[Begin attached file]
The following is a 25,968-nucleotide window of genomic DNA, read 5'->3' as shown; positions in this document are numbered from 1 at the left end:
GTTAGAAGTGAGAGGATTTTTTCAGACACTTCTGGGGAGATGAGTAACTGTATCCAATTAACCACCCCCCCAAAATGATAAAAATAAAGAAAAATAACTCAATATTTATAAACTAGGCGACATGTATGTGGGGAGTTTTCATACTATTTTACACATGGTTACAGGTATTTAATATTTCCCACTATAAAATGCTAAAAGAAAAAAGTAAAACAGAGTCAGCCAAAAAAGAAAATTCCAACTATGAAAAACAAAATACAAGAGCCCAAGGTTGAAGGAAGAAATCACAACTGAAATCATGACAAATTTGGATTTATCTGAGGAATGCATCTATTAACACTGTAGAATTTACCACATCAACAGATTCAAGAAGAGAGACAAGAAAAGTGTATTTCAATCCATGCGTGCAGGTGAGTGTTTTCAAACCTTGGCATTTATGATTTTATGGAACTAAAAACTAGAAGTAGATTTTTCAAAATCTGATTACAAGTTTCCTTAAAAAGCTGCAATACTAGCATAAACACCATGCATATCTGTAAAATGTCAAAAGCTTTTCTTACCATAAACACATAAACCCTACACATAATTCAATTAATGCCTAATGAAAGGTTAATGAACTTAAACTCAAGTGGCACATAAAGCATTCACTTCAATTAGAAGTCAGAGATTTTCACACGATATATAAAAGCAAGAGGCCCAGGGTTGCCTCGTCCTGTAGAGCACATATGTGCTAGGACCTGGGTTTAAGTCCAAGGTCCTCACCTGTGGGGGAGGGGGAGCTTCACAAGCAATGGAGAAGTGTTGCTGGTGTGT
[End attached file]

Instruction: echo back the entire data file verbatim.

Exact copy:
The following is a 25,968-nucleotide window of genomic DNA, read 5'->3' as shown; positions in this document are numbered from 1 at the left end:
GTTAGAAGTGAGAGGATTTTTTCAGACACTTCTGGGGAGATGAGTAACTGTATCCAATTAACCACCCCCCCAAAATGATAAAAATAAAGAAAAATAACTCAATATTTATAAACTAGGCGACATGTATGTGGGGAGTTTTCATACTATTTTACACATGGTTACAGGTATTTAATATTTCCCACTATAAAATGCTAAAAGAAAAAAGTAAAACAGAGTCAGCCAAAAAAGAAAATTCCAACTATGAAAAACAAAATACAAGAGCCCAAGGTTGAAGGAAGAAATCACAACTGAAATCATGACAAATTTGGATTTATCTGAGGAATGCATCTATTAACACTGTAGAATTTACCACATCAACAGATTCAAGAAGAGAGACAAGAAAAGTGTATTTCAATCCATGCGTGCAGGTGAGTGTTTTCAAACCTTGGCATTTATGATTTTATGGAACTAAAAACTAGAAGTAGATTTTTCAAAATCTGATTACAAGTTTCCTTAAAAAGCTGCAATACTAGCATAAACACCATGCATATCTGTAAAATGTCAAAAGCTTTTCTTACCATAAACACATAAACCCTACACATAATTCAATTAATGCCTAATGAAAGGTTAATGAACTTAAACTCAAGTGGCACATAAAGCATTCACTTCAATTAGAAGTCAGAGATTTTCACACGATATATAAAAGCAAGAGGCCCAGGGTTGCCTCGTCCTGTAGAGCACATATGTGCTAGGACCTGGGTTTAAGTCCAAGGTCCTCACCTGTGGGGGAGGGGGAGCTTCACAAGCAATGGAGAAGTGTTGCTGGTGTGT